Madelyn McNeil, a nail technician at Nail Pazazz and one of the founders of Nails Information Network in Houston, Texas, adds, “I saw something once that was not my personal preference – a nail constructed of clear powder only. I took points off automatically because you could not tell where the free edge began.” She couldn’t judge the smoothness of the smile line either.

Like nail technicians, judges have varying opinions about nail shape, length, and degree of C-curve, but regardless of the nails’ style, it is consistency and how well the nail shape and length suits the hand that are more important than a judge’s personal preference.

“I feel the shape of the nail should be conducive to the hand,” says Sozio. “If the model has a nice slender hand, a square nail looks better; if it’s a short heavy hand, an oval nail would thin the hand out a little more. It’s up to the technician. There’s no absolute shape or length.”

Burger adds, “I like a nail with a 40% C-curve, but if it isn’t consistent on all hands, the competitor won’t win.”

Cunningham points out that because it’s difficult for judges to see a C-curve or convex curve on an oval nail, many competitors choose a square shape.

When competitors’ sculpting skills are fairly equal, it’s the nails’ finish that makes one nail technician place above another. While it takes only a few minutes to apply polish, a flawless polish application has a big impact on judges. Polish has to be perfect: There should be an even coat over the entire nail, a good cuticle flow line, and no polish underneath the nail, on the cuticle, or on skin.

Cunningham adds, “A lot of competitors don’t know how to polish. That one little category of polish can change their placement. They may flood the cuticle or make an uneven line around the cuticle. The polish should look like it’s airbrushed – no streaks. The entire nail needs to be covered from groove to groove and hairline tip to cuticle.”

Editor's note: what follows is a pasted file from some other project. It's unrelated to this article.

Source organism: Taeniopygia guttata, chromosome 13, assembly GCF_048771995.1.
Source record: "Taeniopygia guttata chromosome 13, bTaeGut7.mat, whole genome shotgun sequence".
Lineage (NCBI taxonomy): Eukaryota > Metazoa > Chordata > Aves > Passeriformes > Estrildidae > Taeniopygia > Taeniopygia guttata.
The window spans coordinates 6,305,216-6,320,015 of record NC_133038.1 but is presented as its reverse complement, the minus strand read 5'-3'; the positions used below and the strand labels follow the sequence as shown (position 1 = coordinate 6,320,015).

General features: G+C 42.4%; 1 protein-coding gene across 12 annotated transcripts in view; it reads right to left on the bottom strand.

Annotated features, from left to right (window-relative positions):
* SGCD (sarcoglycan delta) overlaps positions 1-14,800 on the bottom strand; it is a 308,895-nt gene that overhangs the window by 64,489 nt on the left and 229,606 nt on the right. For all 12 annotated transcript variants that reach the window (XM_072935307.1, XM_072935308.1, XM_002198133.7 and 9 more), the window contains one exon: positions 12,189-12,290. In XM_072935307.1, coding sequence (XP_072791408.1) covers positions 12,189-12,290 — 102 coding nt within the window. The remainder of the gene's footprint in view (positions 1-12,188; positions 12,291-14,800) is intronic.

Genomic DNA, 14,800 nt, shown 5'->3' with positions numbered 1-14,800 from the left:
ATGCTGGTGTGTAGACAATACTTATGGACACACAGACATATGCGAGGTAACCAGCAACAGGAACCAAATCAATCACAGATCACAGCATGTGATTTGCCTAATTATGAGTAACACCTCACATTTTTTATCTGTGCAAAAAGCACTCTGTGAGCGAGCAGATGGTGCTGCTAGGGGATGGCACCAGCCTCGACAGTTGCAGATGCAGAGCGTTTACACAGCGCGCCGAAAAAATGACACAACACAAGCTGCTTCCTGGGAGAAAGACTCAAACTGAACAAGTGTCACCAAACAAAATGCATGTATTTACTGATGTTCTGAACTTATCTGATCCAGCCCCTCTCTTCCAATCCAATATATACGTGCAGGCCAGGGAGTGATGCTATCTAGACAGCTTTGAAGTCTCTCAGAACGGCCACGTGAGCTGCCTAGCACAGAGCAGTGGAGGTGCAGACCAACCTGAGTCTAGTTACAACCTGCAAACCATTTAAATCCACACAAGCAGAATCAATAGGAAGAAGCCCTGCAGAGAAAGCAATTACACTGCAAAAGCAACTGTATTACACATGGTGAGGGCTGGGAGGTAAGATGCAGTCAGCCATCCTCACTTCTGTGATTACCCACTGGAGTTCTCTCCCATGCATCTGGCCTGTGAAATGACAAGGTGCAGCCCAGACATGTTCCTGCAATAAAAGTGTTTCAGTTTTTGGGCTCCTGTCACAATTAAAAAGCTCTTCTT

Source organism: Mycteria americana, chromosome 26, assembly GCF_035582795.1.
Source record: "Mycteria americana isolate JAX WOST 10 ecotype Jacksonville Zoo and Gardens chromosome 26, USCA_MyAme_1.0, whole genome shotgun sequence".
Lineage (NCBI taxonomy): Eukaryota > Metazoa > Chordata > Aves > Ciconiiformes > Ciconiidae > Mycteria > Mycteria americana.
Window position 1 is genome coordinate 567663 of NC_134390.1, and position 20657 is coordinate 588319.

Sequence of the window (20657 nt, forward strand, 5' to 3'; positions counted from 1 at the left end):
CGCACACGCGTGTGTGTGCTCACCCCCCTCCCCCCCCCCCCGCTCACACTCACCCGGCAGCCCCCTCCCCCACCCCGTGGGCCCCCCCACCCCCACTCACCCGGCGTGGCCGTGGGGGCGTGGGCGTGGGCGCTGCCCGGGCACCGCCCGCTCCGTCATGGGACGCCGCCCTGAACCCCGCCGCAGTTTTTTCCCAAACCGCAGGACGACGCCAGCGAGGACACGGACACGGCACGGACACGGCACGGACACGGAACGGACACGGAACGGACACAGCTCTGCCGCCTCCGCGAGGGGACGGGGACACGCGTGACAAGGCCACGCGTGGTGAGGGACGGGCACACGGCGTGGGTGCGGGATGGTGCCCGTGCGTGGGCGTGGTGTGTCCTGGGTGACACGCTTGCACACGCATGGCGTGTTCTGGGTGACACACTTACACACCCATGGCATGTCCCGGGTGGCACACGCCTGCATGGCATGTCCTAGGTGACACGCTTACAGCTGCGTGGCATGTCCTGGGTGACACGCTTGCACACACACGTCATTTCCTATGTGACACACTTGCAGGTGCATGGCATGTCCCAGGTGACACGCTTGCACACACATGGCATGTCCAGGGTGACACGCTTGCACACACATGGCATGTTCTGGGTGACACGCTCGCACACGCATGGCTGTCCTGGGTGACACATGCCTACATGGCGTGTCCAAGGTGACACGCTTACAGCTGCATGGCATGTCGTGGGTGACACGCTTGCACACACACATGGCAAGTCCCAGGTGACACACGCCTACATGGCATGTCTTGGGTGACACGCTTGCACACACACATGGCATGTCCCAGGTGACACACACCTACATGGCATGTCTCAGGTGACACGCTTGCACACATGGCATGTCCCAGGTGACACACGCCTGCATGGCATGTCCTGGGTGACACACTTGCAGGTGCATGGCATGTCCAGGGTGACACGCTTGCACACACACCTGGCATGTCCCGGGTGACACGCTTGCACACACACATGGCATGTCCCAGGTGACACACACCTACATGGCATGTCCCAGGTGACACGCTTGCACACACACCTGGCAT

The unpolished hand must look perfectly clean and natural. “The number one thing is neatness,” says Liz Fojon, owner of Phenomanails in Fair Lawn, N.J., and a three-year judge. “I hate sloppiness. The work has to be precise a far as the shape of the nail and the smoothness of the acrylic. The cuticles should be clean, with no acrylic on the cuticle or underneath the nail. I want a very finished look.”

Burger says, “I personally like the nails buffed to a high shine. The competitor should have buffed any scratches out.”

McNeil adds that she checks to be sure the product is applied about 1/8-inch from the cuticle, which she feels is the best placement.

“The acrylic should be thin near the cuticle,” says Cunningham. “The cuticle should be nice and clean, not cut or damaged in any way.”

TAKE A JUDGE’S ADVICE

Even if you’ve spent years perfecting your technique, competition can be keen. The nail technicians who move up in the world of competition have done so because they ask for a detailed critique from each judge. “It’s important to get critiqued,” says Burger. “Many competitors ask, ‘What did I do wrong?’ It’s not that they did anything wrong, it’s just that someone did a little better. It’s important to talk to all the judges because each has a different opinion and don’t all judge the same way.”

Adds Fojon, “People are taking competition more seriously and working harder at it. I don’t see any mistakes, but I see that there are people who don’t learn from competitions. You should learn by competing to do things better.”

Whatever it takes to win a competition – practice, criticism, and dedication to improving your technique – judges say don’t give up and don’t get discouraged. The persistent effort you put into improving competition nails will make you a winner in the salon as well.

Keywords:   competitions